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Does fluorine ever form a double or triple bond? I wonder if seeming lack of such higher order bonds is related to the electronegativity of fluorine.

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    $\begingroup$ Who said it doesn't? $\endgroup$ – andselisk Dec 4 '17 at 10:15
  • $\begingroup$ Oxtoby-principle of modern chemistry $\endgroup$ – Spectrum Dec 4 '17 at 10:21
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    $\begingroup$ It was a rhetorical clickable question. There is $\ce{F=N}$ bond known to exist. $\endgroup$ – andselisk Dec 4 '17 at 11:11
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    $\begingroup$ For all intents and purposes, it doesn't... $\endgroup$ – orthocresol Dec 4 '17 at 12:36
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The compound $\ce{NF}$, which is isoelectronic to $\ce{O2}$ is known, has been isolated in matrices and characterised and subjected to calculations. Like for dioxygen, three different states of this molecule are known: one triplet and two singlet states. Without performing any sophisticated analysis of its orbitals, we can expect a bond order of 2, and thus a double bond.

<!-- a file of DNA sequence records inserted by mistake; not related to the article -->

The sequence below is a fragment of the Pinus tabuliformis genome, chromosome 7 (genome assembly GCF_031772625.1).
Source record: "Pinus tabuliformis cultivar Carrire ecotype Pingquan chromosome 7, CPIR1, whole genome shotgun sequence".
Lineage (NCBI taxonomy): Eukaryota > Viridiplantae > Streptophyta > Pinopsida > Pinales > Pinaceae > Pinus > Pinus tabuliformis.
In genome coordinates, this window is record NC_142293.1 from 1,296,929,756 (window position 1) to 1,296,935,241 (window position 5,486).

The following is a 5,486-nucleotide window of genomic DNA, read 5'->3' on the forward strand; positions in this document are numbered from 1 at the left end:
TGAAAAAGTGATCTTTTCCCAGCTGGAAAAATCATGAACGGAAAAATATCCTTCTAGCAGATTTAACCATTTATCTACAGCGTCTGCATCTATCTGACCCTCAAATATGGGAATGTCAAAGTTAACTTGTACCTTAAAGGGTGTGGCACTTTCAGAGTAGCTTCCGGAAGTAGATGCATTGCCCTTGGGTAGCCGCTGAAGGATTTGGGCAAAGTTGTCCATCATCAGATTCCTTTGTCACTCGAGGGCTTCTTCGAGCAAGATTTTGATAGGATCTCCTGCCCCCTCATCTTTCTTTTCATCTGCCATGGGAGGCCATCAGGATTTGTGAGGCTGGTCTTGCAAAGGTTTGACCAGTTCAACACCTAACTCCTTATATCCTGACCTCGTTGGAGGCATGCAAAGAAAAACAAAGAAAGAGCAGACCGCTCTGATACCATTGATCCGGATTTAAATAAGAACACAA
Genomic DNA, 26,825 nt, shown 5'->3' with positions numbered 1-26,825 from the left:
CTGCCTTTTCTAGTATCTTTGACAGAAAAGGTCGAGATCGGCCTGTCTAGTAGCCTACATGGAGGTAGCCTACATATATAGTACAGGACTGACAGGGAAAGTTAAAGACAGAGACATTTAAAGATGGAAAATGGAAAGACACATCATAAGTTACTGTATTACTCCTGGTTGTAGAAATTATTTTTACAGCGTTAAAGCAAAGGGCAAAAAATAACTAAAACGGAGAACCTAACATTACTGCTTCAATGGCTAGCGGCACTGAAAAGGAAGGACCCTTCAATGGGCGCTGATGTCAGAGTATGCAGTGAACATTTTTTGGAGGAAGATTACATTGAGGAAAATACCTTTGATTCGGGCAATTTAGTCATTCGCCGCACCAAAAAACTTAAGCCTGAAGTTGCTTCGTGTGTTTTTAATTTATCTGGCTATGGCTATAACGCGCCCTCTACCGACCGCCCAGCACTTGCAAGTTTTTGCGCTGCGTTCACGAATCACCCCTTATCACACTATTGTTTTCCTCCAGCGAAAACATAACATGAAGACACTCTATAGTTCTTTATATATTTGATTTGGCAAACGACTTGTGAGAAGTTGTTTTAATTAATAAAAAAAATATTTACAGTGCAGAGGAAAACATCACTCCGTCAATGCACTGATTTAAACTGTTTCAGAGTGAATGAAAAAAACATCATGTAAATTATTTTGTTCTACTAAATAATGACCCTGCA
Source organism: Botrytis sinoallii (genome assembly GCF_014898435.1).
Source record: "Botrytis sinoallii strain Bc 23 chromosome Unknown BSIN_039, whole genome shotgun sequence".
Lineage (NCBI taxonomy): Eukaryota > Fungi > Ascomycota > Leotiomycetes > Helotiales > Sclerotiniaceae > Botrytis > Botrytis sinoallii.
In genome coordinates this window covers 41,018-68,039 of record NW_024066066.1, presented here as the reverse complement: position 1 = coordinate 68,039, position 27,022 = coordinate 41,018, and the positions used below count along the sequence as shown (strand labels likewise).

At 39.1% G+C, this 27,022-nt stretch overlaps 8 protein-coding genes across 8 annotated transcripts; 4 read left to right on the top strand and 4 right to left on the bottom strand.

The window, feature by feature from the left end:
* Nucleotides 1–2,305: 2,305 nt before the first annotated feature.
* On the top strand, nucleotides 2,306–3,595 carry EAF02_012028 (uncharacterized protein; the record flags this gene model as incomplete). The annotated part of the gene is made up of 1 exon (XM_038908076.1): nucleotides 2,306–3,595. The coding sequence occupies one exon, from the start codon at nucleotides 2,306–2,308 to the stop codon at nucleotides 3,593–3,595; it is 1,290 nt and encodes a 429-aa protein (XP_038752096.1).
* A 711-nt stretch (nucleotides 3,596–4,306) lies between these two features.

Harbison performed calculations on this compound. He came to the conclusion that the most stable triplet state is best described using only a single $\ce{N-F}$ bond. The two singlet states which require full electron pairing, however, display a much shorter $\ce{N-F}$ bond distance and are thus better described by an $\ce{N=F}$ double bond. Adding formal charges would lead to: $$\ce{\overset{-}{N}=\overset{+}{F}}$$

Reference:

G. S. Harbison, J. Am. Chem. Soc., 2002, 124, 366–367. DOI: 10.1021/ja0159261.

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For most purposes, i.e. writing Lewis Structures and such things, fluorine always forms single bonds. In higher level chemistry, it may be possible (like in the comments). Fluorine, like you said, is very electronegative, and therefore it doesn't like to "share" its electrons, leading to almost always making single bonds.

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